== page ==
HC Deb 26 March 1968 vol 761 cc245-6W
Dr. David Kerr

asked the Minister of Health what hospital facilities for the treatment of heroin addicts will be available in the London area on 16th April, when the regulations restricting to licenced doctors the prescribing of heroin come into force; and, in particular, whether any clinics will provide a 24-hour out-patient service.

Mr. K. Robinson

All the out-patient facilities mentioned in my reply of 30th January to my hon. Friend the Member for Lewisham, South (Mr. Carol Johnson) will be available before 16th April. There will be regular out-patient clinics at 16 hospitals, seven of which will hold clinics five days a week.

For in-patients, in addition to the beds already in use, the new unit at St. Luke's Hospital, Woodside, is expected to be open before 16th April, and the new units at the Bethlem Royal Hospital and St. Clements Hospital in May.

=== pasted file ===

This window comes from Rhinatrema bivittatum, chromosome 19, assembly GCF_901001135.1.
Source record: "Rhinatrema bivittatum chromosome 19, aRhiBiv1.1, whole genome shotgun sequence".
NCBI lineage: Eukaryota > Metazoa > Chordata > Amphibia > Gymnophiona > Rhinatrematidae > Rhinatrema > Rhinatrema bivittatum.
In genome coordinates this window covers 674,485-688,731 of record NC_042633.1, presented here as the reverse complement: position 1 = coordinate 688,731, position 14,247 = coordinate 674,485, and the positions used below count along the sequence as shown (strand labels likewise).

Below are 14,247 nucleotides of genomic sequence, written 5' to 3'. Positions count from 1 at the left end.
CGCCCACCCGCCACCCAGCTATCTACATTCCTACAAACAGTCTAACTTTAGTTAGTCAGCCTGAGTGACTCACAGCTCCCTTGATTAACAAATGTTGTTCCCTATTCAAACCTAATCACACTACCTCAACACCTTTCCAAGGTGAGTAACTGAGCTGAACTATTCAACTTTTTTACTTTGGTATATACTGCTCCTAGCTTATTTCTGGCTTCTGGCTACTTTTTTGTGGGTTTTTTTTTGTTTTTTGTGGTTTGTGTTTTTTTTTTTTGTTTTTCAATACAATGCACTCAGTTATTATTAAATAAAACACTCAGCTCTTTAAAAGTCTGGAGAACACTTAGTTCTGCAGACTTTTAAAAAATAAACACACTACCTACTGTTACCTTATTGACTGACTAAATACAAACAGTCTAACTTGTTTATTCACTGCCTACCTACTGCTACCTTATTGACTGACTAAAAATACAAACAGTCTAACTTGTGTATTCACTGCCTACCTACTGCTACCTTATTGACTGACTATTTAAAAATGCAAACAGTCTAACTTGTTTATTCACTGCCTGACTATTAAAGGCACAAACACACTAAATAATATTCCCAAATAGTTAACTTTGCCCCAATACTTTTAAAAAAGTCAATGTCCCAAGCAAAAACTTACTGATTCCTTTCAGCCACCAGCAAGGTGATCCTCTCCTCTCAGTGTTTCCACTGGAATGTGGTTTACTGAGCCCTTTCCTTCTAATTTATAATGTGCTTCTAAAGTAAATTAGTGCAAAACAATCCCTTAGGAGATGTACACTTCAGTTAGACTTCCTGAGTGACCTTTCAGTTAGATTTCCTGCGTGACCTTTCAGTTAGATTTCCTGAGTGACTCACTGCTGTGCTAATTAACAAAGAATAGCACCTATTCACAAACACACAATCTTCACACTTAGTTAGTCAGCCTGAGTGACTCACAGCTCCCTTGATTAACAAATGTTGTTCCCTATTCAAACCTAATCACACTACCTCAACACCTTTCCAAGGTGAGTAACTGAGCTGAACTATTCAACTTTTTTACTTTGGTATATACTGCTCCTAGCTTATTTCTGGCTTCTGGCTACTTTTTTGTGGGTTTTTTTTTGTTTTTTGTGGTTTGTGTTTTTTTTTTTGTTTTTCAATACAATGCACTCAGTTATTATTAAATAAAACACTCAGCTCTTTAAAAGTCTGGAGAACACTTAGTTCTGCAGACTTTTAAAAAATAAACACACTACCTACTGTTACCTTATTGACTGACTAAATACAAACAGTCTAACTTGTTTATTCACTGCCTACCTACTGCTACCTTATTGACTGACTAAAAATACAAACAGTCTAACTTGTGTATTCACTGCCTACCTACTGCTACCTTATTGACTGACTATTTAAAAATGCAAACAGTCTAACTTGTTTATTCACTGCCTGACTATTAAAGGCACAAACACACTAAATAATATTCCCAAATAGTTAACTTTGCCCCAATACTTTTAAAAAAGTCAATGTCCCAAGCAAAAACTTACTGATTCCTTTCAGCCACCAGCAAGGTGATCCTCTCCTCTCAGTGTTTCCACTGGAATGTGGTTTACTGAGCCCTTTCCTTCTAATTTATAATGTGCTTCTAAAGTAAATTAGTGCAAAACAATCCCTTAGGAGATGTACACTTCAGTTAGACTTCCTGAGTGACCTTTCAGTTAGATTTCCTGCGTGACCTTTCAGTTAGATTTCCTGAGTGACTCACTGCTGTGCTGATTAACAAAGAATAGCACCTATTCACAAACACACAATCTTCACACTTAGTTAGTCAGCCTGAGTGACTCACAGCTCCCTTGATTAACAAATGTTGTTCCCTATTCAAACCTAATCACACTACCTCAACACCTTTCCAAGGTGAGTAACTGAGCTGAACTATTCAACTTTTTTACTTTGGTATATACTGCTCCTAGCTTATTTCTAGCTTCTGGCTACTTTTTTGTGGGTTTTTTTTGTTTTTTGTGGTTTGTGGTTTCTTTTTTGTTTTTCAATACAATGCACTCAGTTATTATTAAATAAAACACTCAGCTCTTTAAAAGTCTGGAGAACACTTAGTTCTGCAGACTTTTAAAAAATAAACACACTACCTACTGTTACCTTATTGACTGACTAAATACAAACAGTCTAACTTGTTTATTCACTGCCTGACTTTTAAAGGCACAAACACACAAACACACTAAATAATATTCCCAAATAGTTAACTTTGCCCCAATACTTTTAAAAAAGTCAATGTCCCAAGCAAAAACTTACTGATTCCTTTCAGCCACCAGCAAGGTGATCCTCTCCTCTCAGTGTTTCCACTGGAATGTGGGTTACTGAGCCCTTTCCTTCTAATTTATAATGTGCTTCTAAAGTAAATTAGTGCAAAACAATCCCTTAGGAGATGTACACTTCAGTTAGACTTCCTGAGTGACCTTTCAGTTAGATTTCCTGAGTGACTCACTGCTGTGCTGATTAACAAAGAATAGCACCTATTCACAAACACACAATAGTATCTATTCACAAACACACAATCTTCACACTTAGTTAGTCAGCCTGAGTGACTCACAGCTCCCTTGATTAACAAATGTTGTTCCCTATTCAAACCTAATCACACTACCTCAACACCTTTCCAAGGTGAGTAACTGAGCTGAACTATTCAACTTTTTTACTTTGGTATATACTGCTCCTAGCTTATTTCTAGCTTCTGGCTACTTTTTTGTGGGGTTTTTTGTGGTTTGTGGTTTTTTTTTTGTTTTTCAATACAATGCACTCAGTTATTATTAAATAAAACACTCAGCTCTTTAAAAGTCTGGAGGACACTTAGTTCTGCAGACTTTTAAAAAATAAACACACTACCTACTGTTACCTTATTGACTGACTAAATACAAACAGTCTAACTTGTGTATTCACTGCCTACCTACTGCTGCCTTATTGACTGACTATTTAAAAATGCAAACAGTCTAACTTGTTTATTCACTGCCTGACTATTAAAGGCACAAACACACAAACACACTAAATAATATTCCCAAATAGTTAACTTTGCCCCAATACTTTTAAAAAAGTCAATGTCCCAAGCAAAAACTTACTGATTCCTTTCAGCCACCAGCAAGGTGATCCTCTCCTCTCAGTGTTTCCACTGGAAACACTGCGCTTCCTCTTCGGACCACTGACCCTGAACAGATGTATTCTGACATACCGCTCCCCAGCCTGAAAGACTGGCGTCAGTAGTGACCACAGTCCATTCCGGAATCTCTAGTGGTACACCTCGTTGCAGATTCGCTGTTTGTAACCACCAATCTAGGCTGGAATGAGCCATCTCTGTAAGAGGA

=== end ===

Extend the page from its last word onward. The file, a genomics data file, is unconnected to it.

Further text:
The out-patient clinics are not intended to operate on a 24-hour basis, or to provide facilities for an addict to obtain a prescription for heroin at any time of the day or night. I am advised that the consensus of opinion among the psychiatrists in this field is that a 24-hour out-patient treatment service is unnecessary and undesirable in that the attendance of an addict at regular times in a clinic's usual working hours is part of the process of rehabilitation. Any prescription for heroin will normally be sent direct from the clinics to a chemist to be dispensed daily. Emergency treatment for addicts in distress is available at all times in accident and emergency departments and in certain casualty departments; this may take the form of the administration of a substitute drug to tide the patient over until he can attend a regular clinic. A 24-hour service has been set up from which hospitals and general practitioners can obtain information by telephone about the out-patient services available in the London area.—[Vol. 757, c. 260–1.]